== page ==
Context describes the status of a system and of the environment in which it operates. In context-aware systems, contextual information is obtained by monitoring the environment with various sensors. Applied to a vehicular network, the context describes the state of the network, considering its various components and requirements for running applications. The context is used by the network to decide about routing, about fault correction and about recovery and the adequacy of services. This adapts the network to changes that occur in the environment. Due to the high dynamicity of the network, context information changes frequently, and old information should no longer be used for system decisions. It is therefore important that the information collected by the context is presented, along with indications of validity time, adding quality to this information. The validity time of context information is one of the parameters that characterize Quality of Context (QoC). In this article we present a context definition for vehicular networks and QoC parameters for this context. In particular, as QoC parameters we present the validity of the status of communication between pairs of vehicles, the timeliness of this context information, and the confidence, which indicates the reliability of the context. We programmed the context conditions into a simulator to generate results. The results show the efficiency of the context and the QoS metrics, and that these metrics are applicable and provide relative reliability to the context.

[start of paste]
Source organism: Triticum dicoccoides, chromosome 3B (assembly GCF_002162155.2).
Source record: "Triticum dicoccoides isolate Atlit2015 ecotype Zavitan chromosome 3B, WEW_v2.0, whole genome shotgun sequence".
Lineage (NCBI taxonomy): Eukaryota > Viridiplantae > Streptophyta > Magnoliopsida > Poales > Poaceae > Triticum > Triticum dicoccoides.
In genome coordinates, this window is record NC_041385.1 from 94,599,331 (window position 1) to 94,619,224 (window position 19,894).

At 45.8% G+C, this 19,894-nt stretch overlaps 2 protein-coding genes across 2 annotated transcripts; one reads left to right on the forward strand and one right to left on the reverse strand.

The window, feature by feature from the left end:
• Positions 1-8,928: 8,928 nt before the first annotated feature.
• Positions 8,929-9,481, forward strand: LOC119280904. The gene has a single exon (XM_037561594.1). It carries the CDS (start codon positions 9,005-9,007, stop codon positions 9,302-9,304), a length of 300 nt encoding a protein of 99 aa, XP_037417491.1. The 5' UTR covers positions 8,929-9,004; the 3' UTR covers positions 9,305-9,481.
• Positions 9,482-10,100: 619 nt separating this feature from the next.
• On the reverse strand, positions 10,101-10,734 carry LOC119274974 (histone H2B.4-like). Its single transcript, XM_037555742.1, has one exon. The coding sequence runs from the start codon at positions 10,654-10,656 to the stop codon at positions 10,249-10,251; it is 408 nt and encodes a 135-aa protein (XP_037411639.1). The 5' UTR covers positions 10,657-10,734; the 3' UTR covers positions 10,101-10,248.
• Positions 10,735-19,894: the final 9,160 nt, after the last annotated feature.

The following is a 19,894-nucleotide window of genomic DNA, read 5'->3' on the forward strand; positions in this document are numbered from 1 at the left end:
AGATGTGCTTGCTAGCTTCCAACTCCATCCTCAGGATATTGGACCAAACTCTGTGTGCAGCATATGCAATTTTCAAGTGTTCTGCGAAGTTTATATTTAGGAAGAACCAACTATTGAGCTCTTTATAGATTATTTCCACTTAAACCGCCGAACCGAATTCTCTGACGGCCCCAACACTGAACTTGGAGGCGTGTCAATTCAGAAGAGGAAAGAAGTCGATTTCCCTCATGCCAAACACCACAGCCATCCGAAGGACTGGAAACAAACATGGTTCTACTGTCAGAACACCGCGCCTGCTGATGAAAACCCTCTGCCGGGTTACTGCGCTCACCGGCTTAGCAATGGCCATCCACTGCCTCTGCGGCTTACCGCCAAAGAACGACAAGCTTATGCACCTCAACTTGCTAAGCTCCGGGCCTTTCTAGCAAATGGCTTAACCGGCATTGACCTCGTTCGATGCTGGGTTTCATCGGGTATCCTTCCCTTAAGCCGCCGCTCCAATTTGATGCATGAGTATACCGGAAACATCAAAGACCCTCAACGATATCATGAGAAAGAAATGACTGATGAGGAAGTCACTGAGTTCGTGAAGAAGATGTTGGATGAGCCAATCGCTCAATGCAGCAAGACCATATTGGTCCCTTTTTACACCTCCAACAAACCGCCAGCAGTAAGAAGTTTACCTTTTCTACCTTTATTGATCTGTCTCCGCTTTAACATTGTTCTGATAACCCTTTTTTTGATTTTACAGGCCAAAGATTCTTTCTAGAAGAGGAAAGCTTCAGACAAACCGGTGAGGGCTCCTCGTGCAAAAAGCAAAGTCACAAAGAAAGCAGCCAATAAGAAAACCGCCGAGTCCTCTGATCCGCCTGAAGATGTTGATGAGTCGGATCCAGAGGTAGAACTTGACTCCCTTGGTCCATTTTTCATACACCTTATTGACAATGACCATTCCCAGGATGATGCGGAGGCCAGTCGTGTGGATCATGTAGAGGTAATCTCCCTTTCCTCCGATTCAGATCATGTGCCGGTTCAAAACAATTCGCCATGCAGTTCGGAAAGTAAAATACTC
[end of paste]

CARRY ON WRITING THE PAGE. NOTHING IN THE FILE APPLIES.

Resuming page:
Margarete Sá, Sérgio Gorender

Performance Analysis of MANET Routing Protocols in Urban VANETs